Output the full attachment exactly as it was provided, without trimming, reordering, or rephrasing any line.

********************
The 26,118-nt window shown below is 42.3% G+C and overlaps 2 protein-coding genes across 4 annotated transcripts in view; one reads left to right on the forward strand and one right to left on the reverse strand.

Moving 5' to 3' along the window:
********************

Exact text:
The 26,118-nt window shown below is 42.3% G+C and overlaps 2 protein-coding genes across 4 annotated transcripts in view; one reads left to right on the forward strand and one right to left on the reverse strand.

Moving 5' to 3' along the window: